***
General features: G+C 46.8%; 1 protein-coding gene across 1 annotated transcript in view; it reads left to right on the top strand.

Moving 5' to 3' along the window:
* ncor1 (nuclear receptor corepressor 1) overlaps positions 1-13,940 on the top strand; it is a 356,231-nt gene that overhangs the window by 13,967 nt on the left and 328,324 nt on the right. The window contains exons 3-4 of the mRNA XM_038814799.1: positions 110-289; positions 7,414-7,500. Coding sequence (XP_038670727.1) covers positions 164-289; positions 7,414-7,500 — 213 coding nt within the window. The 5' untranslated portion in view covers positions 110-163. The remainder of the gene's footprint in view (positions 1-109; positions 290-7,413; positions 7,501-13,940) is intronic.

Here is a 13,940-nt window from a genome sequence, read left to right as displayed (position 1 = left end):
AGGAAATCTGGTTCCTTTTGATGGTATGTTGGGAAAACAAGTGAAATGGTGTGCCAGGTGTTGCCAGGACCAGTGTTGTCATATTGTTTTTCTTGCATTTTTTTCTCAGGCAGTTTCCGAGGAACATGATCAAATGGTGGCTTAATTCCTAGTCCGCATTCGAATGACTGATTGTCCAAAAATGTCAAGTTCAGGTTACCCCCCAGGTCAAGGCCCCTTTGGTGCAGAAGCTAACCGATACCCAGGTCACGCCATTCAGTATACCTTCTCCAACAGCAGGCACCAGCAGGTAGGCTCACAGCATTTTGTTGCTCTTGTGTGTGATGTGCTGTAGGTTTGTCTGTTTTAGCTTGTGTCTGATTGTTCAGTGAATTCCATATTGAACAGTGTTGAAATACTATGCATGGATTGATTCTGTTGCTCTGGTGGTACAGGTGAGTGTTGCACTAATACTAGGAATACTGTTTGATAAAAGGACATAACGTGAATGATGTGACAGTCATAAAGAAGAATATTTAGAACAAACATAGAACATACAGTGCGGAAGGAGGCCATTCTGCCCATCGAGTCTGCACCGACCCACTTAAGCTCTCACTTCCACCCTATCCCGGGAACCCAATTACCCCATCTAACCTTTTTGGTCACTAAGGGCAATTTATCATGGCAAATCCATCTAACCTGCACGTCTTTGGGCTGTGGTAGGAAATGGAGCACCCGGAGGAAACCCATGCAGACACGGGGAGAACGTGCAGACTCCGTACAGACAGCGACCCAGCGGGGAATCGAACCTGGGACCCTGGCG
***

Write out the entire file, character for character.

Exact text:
General features: G+C 46.8%; 1 protein-coding gene across 1 annotated transcript in view; it reads left to right on the top strand.

Moving 5' to 3' along the window:
* ncor1 (nuclear receptor corepressor 1) overlaps positions 1-13,940 on the top strand; it is a 356,231-nt gene that overhangs the window by 13,967 nt on the left and 328,324 nt on the right. The window contains exons 3-4 of the mRNA XM_038814799.1: positions 110-289; positions 7,414-7,500. Coding sequence (XP_038670727.1) covers positions 164-289; positions 7,414-7,500 — 213 coding nt within the window. The 5' untranslated portion in view covers positions 110-163. The remainder of the gene's footprint in view (positions 1-109; positions 290-7,413; positions 7,501-13,940) is intronic.

Here is a 13,940-nt window from a genome sequence, read left to right as displayed (position 1 = left end):
AGGAAATCTGGTTCCTTTTGATGGTATGTTGGGAAAACAAGTGAAATGGTGTGCCAGGTGTTGCCAGGACCAGTGTTGTCATATTGTTTTTCTTGCATTTTTTTCTCAGGCAGTTTCCGAGGAACATGATCAAATGGTGGCTTAATTCCTAGTCCGCATTCGAATGACTGATTGTCCAAAAATGTCAAGTTCAGGTTACCCCCCAGGTCAAGGCCCCTTTGGTGCAGAAGCTAACCGATACCCAGGTCACGCCATTCAGTATACCTTCTCCAACAGCAGGCACCAGCAGGTAGGCTCACAGCATTTTGTTGCTCTTGTGTGTGATGTGCTGTAGGTTTGTCTGTTTTAGCTTGTGTCTGATTGTTCAGTGAATTCCATATTGAACAGTGTTGAAATACTATGCATGGATTGATTCTGTTGCTCTGGTGGTACAGGTGAGTGTTGCACTAATACTAGGAATACTGTTTGATAAAAGGACATAACGTGAATGATGTGACAGTCATAAAGAAGAATATTTAGAACAAACATAGAACATACAGTGCGGAAGGAGGCCATTCTGCCCATCGAGTCTGCACCGACCCACTTAAGCTCTCACTTCCACCCTATCCCGGGAACCCAATTACCCCATCTAACCTTTTTGGTCACTAAGGGCAATTTATCATGGCAAATCCATCTAACCTGCACGTCTTTGGGCTGTGGTAGGAAATGGAGCACCCGGAGGAAACCCATGCAGACACGGGGAGAACGTGCAGACTCCGTACAGACAGCGACCCAGCGGGGAATCGAACCTGGGACCCTGGCG